Cross-post

Reframing Henry

Pause…

Change the way you think about it.

Thanks to Paula for this bit of wisdom.

That’s my goal for reframing the focus on skills / test prep to include  Authentic Projects.

Play…

I’m going to turn around my last post about blaming Henry Ford  and think again about community of learners in the classroom, like when I taught writers and readers workshop.

Communities are messy; they aren’t the perfect working machine; they change and flow from one need to the next. And they get stuck in ruts. They need to “Change the way you think about it.”

I’m going to start by asking my students what “work” they want to do — as readers, researchers, and authors. Perhaps, we’ll change our way of thinking about our skills together, as a community of learners.

It’s actually starting from them now. We just finished a short iSearch project in which students learned questioning, research, collaboration, analysis, interpretation, presentation, speech. Two students asked, based on their chosen article [ Drama VS Bullying ], if they could create a video about their learning. Their work will be my first model for the others… They have changed the way they thought about their research. I love that.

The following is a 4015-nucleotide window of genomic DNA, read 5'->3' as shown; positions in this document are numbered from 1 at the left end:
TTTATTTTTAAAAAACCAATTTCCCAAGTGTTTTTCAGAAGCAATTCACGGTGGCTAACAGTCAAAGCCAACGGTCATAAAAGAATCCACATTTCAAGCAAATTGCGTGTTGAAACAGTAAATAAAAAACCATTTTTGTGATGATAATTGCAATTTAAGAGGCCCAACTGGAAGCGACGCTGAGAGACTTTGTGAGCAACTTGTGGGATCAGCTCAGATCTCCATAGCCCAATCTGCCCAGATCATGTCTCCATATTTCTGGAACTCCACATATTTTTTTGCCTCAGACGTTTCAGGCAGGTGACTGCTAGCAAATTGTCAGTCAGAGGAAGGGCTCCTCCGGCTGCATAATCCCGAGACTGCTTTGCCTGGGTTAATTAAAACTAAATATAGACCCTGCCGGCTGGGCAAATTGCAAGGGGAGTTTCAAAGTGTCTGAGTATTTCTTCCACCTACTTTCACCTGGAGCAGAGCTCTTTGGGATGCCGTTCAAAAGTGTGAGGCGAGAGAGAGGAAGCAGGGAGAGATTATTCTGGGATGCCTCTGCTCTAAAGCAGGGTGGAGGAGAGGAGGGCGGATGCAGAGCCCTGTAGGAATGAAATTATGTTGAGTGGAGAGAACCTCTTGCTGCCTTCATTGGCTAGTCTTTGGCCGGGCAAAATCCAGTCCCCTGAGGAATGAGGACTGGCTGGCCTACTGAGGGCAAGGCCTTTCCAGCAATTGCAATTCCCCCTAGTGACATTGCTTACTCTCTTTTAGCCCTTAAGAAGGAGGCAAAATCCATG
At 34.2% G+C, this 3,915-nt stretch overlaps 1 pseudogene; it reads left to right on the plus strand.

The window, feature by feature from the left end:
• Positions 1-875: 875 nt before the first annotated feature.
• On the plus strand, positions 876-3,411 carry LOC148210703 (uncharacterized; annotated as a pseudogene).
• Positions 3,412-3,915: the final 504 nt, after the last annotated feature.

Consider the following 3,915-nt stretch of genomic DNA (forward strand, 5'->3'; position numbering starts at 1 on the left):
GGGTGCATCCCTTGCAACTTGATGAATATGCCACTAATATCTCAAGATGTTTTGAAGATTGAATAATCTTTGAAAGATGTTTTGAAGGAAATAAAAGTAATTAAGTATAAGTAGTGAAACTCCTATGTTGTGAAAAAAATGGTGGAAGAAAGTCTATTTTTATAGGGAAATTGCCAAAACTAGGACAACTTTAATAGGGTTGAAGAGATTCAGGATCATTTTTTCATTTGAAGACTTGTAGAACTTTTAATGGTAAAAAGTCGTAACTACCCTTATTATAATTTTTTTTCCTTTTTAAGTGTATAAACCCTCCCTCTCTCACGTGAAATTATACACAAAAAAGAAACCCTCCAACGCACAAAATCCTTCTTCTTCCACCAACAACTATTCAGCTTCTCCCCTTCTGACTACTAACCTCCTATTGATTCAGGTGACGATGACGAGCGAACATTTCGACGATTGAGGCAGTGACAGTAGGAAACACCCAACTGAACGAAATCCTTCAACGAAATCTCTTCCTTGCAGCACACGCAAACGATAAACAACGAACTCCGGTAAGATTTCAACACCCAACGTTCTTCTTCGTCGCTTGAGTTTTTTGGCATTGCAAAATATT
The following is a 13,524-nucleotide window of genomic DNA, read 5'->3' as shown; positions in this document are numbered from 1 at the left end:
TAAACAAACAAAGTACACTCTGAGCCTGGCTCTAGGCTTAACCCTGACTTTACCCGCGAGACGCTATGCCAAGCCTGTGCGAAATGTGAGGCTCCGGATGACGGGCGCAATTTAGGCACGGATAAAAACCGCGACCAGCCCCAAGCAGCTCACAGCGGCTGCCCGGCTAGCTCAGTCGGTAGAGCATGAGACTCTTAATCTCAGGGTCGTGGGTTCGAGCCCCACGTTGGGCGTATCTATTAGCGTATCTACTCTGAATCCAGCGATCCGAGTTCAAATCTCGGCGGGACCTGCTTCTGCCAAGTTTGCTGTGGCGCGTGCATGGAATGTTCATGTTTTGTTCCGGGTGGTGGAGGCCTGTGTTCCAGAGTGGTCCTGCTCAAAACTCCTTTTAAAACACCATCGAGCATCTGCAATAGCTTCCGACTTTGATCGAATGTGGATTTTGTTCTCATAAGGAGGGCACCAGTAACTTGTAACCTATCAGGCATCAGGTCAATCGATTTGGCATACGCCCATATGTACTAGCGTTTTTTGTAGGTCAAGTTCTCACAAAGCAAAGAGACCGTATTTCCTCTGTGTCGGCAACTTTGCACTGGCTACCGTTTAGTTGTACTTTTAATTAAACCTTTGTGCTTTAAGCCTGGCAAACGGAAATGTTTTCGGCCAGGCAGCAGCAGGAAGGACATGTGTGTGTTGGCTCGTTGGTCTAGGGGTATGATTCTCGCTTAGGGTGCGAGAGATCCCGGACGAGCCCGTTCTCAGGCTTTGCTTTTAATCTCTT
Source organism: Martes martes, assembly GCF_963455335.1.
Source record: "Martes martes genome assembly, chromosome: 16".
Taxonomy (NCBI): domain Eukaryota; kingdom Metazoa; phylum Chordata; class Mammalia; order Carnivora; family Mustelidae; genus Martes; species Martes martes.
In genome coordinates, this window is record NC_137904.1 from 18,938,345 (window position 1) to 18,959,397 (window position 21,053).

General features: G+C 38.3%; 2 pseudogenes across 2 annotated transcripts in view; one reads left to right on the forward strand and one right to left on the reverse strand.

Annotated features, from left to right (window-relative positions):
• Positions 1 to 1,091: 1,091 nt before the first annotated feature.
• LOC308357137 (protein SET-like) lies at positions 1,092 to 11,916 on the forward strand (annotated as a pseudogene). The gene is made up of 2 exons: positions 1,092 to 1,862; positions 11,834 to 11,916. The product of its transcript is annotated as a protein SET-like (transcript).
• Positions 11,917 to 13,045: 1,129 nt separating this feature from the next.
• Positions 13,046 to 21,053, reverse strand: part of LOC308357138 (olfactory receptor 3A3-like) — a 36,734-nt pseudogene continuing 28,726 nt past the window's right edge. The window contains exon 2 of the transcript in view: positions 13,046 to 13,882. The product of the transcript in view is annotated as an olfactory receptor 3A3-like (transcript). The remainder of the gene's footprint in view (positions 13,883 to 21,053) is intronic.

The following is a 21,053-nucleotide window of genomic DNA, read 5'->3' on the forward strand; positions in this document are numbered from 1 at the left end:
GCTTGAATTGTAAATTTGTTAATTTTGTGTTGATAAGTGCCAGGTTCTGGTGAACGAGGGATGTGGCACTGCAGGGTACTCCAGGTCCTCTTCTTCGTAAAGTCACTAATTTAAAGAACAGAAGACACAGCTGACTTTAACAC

Blaming Henry

Pause…

How do we change our thoughts on grading so that we are teaching and assessing for learning with feedback so students can improve? Teaching for learning does require patience, reteaching, kid-watching, and engaging tasks that require thought. I don’t want to catch kids — I want to inspire them to be more.

Play…

I’d like to also to change our thoughts on assignments that focus on one objective. People don’t learn to ride a bike by 1) practicing pedaling, 2) practice steering, and 3) practice braking before 4) putting them together. No, we get on and ride. Shouldn’t we dive into good books? Write about what know and read about? Then get feedback on how to do it better, based on the real work being done?

I blame Henry Ford for breaking things into pieces and organizing assembly lines. Many of our schools with students who need more positive experiences are just like assembly lines — not places where we actually “do” stuff together, and learn to get better. Students enjoyed the work, did better on more skills, learned more, and liked school with authentic projects — something that required integration of skills with mini-lessons and flexible grouping to help. We created posters, brochures, skits, models, memoirs, video-memoirs — filled with our learning and all requiring reading and writing. When I’m told to post my objectives every day, it seems that we are focused on the parts and not the whole; we’re teaching the bits and not understanding the world of authors, scientists, historians, etc. We’re pushing the pedal, but not steering towards anything authentic.